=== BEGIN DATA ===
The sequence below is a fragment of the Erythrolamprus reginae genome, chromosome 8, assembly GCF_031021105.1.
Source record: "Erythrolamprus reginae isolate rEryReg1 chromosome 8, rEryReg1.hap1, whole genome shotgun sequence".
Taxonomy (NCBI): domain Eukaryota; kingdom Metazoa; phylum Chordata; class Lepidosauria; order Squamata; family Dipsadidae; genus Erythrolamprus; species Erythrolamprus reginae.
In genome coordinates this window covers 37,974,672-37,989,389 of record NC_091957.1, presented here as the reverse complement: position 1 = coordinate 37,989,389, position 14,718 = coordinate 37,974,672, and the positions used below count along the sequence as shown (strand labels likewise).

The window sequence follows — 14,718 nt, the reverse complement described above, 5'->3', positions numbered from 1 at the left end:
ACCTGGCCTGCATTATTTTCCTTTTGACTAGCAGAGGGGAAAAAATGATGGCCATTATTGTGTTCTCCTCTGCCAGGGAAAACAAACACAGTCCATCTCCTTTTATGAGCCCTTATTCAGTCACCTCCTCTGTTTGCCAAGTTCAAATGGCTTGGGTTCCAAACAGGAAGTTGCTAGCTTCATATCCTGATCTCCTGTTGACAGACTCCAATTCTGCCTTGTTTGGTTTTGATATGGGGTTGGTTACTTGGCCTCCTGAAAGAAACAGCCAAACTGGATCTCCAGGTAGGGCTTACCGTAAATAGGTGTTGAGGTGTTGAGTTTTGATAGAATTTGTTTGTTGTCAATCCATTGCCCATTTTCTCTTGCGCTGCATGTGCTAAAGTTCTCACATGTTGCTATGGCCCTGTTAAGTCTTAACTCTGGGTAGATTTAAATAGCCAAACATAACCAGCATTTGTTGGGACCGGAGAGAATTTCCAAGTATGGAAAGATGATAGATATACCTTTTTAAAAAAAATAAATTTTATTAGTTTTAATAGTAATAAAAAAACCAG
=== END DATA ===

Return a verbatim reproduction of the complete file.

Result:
The sequence below is a fragment of the Erythrolamprus reginae genome, chromosome 8, assembly GCF_031021105.1.
Source record: "Erythrolamprus reginae isolate rEryReg1 chromosome 8, rEryReg1.hap1, whole genome shotgun sequence".
Taxonomy (NCBI): domain Eukaryota; kingdom Metazoa; phylum Chordata; class Lepidosauria; order Squamata; family Dipsadidae; genus Erythrolamprus; species Erythrolamprus reginae.
In genome coordinates this window covers 37,974,672-37,989,389 of record NC_091957.1, presented here as the reverse complement: position 1 = coordinate 37,989,389, position 14,718 = coordinate 37,974,672, and the positions used below count along the sequence as shown (strand labels likewise).

The window sequence follows — 14,718 nt, the reverse complement described above, 5'->3', positions numbered from 1 at the left end:
ACCTGGCCTGCATTATTTTCCTTTTGACTAGCAGAGGGGAAAAAATGATGGCCATTATTGTGTTCTCCTCTGCCAGGGAAAACAAACACAGTCCATCTCCTTTTATGAGCCCTTATTCAGTCACCTCCTCTGTTTGCCAAGTTCAAATGGCTTGGGTTCCAAACAGGAAGTTGCTAGCTTCATATCCTGATCTCCTGTTGACAGACTCCAATTCTGCCTTGTTTGGTTTTGATATGGGGTTGGTTACTTGGCCTCCTGAAAGAAACAGCCAAACTGGATCTCCAGGTAGGGCTTACCGTAAATAGGTGTTGAGGTGTTGAGTTTTGATAGAATTTGTTTGTTGTCAATCCATTGCCCATTTTCTCTTGCGCTGCATGTGCTAAAGTTCTCACATGTTGCTATGGCCCTGTTAAGTCTTAACTCTGGGTAGATTTAAATAGCCAAACATAACCAGCATTTGTTGGGACCGGAGAGAATTTCCAAGTATGGAAAGATGATAGATATACCTTTTTAAAAAAAATAAATTTTATTAGTTTTAATAGTAATAAAAAAACCAG